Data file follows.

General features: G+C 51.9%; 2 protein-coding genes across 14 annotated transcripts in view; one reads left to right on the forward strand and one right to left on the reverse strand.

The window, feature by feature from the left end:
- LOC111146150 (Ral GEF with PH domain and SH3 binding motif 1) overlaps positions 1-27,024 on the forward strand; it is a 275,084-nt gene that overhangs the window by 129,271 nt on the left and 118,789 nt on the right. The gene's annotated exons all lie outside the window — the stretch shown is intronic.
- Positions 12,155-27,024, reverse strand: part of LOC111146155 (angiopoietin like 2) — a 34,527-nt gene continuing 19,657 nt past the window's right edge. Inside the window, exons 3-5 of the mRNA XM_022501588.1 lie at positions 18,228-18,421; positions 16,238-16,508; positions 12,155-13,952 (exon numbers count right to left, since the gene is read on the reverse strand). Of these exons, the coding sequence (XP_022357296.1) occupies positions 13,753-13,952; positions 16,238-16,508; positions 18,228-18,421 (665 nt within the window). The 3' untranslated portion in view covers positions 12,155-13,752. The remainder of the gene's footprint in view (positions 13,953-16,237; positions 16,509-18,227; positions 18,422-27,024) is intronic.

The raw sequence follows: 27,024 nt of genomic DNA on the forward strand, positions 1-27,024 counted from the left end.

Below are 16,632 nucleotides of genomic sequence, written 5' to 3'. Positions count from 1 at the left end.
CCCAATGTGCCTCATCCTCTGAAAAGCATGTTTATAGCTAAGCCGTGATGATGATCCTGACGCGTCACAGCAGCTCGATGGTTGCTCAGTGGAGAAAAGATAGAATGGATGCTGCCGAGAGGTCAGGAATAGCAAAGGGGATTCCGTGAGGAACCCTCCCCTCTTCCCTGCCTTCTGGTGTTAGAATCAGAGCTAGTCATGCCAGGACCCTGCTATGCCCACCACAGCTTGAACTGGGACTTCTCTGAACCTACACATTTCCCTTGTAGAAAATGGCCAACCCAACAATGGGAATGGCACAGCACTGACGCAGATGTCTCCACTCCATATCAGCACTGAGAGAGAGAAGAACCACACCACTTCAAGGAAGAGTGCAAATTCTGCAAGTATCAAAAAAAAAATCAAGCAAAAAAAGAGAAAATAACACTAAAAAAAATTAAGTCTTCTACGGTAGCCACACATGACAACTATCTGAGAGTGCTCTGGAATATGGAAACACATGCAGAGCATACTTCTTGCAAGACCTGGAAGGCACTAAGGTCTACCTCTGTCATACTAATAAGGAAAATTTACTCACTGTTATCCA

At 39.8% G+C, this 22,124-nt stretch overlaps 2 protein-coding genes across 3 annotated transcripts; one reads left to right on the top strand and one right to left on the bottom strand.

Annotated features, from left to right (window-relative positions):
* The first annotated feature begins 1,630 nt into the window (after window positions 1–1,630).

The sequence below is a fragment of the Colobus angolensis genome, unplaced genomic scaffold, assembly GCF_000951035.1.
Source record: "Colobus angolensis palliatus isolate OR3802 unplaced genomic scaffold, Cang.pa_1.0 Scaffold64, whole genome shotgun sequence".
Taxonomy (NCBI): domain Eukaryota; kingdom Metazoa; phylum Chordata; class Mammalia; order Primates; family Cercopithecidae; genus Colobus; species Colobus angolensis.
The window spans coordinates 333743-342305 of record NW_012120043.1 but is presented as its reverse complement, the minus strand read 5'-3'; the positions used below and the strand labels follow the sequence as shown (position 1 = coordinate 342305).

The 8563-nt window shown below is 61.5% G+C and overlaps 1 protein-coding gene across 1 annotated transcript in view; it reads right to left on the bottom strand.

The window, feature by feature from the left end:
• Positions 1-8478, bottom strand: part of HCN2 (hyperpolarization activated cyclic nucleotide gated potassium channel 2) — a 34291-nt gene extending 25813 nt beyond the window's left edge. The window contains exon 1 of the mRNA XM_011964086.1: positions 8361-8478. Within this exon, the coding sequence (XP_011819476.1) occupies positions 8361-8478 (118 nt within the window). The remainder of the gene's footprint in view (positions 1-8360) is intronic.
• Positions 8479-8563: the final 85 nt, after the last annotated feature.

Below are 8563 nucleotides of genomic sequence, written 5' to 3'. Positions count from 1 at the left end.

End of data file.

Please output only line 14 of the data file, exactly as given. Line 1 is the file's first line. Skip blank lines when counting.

The window spans coordinates 333743-342305 of record NW_012120043.1 but is presented as its reverse complement, the minus strand read 5'-3'; the positions used below and the strand labels follow the sequence as shown (position 1 = coordinate 342305).